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Replacement parts for AMANA LEM847W Dryer - Ele | AppliancePartsPros.com
My Dryer tumbles but won't heat. I've checked the circuit breaker box. It's okay.
Did you flip it off/on slowly a couple times. Sometimes you can loose half the line without actually tripping the breaker.
Better yet measure it with a meter at the plug
L1 to L2 should be 240 volts
L1 to Neutral and L2 to Neutral, both should be 120 volts.
It shouldn't be the thermal fuse because that would stop the motor from running.
I could not find a wiring diagram for this unit so cannot say. You only have one thermal fuse and on many units it only removes power from the heater.
So I believe it's either the thermostat, Heater, or Heating element. So here is where I"m at.
Where is the heating element and how can you tell if it is broken?
See section 6. There is the heater, the thermal fuse and the hi-limit thermostat.
Remove both wires from the heater and measure it with a meter, should be approximately 10 ohms. Also measure from each heater connector to the case, this checks for a grounded element, both should be infinite ohms (open)
Remove one wire from the thermal fuse and measure it, should be 0 ohms.
If open replace both the fuse and the hi-limit thermostat as the hi-limit should have regulated the heat so that the fuse did not blow. Odds are high that it's contacts are welded together.
Remove one wire from the hi-limit thermostat and check it, should be 0 ohms.
Same applies to the operating thermostat on the blower housing.
Be sure to put the wires back on the components right after you take your measurements so you do not mix them up.
Also if the fuse is blown check all internal seals (drum etc.), check/clean the blower wheel and clean/check your vent system.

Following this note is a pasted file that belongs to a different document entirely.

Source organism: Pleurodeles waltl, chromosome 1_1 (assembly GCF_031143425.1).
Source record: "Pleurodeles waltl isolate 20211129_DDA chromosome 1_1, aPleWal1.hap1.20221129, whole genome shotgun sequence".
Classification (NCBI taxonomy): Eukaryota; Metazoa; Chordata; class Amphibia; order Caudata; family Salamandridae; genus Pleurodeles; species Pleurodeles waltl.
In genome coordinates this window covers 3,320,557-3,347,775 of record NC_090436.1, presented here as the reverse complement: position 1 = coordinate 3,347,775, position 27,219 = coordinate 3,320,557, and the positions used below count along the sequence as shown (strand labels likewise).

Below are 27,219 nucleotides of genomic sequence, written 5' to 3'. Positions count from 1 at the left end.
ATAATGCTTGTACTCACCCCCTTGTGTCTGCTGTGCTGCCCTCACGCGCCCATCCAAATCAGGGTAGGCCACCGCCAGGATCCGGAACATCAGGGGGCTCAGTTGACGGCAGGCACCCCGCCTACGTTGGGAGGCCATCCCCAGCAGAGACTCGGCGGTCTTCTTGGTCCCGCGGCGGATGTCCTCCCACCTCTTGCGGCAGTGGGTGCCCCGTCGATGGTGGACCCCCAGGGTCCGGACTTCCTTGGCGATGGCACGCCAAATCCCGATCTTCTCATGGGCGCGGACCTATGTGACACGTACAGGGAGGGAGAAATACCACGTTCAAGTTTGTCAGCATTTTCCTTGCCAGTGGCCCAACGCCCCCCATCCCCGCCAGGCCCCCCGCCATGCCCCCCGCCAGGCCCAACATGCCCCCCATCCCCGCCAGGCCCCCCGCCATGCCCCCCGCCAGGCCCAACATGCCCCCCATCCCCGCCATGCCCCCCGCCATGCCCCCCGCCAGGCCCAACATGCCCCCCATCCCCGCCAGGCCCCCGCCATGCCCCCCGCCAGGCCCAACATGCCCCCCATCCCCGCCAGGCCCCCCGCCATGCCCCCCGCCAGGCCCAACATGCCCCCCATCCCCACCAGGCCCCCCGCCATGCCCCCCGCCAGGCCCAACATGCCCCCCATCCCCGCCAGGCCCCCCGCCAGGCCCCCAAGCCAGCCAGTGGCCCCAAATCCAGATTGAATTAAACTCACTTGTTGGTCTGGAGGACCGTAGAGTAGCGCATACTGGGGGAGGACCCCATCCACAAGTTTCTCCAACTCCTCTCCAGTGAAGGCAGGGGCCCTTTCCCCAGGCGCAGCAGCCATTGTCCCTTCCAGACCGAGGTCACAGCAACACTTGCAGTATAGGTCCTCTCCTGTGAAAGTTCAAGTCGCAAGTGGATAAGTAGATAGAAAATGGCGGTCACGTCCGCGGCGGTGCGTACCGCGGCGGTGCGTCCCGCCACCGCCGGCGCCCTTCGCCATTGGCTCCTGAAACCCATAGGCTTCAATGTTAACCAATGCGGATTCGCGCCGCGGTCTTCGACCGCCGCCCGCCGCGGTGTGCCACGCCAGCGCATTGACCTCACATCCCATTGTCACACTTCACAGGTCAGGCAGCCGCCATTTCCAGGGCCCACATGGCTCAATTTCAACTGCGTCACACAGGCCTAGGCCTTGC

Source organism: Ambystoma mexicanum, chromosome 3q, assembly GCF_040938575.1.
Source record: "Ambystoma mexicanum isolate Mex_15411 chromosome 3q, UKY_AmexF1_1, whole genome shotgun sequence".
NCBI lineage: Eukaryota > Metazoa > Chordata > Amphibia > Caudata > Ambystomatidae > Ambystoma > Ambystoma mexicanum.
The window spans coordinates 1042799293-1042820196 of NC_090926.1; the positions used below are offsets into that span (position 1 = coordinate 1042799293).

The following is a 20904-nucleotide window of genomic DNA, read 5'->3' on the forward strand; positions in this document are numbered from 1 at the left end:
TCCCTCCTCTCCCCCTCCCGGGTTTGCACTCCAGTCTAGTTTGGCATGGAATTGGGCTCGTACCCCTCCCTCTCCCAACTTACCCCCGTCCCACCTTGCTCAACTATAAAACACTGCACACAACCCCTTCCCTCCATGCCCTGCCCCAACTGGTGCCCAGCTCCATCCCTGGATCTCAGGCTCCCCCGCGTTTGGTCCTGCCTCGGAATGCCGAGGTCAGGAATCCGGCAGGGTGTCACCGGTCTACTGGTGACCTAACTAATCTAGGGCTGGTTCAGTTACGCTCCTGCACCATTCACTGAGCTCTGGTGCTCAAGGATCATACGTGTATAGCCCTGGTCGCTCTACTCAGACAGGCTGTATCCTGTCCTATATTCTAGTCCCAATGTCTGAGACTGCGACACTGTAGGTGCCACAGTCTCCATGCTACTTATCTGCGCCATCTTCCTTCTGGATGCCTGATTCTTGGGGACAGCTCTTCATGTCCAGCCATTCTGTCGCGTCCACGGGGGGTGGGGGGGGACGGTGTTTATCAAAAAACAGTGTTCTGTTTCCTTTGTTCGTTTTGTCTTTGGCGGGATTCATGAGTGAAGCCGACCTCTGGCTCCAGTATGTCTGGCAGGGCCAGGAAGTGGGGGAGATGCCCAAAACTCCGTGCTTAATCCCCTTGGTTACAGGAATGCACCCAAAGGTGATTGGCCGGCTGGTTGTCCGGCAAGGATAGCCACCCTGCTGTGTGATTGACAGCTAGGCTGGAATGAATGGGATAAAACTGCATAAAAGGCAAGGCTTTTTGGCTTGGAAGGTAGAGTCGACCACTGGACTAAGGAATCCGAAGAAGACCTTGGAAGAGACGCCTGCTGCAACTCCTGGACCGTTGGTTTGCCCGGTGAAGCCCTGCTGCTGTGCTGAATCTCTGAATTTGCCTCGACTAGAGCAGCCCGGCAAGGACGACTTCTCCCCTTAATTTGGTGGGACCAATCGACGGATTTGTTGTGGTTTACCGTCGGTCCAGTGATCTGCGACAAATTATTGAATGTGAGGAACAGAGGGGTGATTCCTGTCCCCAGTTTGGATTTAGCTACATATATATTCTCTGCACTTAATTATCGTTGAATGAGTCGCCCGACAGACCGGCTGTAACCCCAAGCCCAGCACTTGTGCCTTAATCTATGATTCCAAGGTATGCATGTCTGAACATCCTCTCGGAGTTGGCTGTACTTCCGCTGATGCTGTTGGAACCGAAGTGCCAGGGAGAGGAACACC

You may as well check the rear support rollers, front glides, idler wheel and belt for wear and replace as necessary.
If you do not own a meter, I would suggest you purchase a one. You can get a decent digital multimeter for under $20.00. You do not need fancy though it is nice if the leads are a couple feet long.
If it saves ordering one unnecessary part it has paid for itself and you end up owning a useful tool.
Most places will not let you return electrical parts so if you order it, you own it.
A couple things to watch when measuring ohms and continuity
1. Always remove power from the machine otherwise you could blow your meter.
2. Always disconnect at least one side of any device you are checking. This eliminates the possibility of measuring an alternate/parallel circuit path.
3. When checking for closed contacts and continuity use the lowest scale (Usually 200 ohms). Then try higher scales. This scale is 0 to 200 ohms so if the device you are measuring is 300 ohms this scale would show an open circuit which it is not, you are just measuring outside the scale's dynamic range.
There is a good STICKY at the start of this forum about it's use.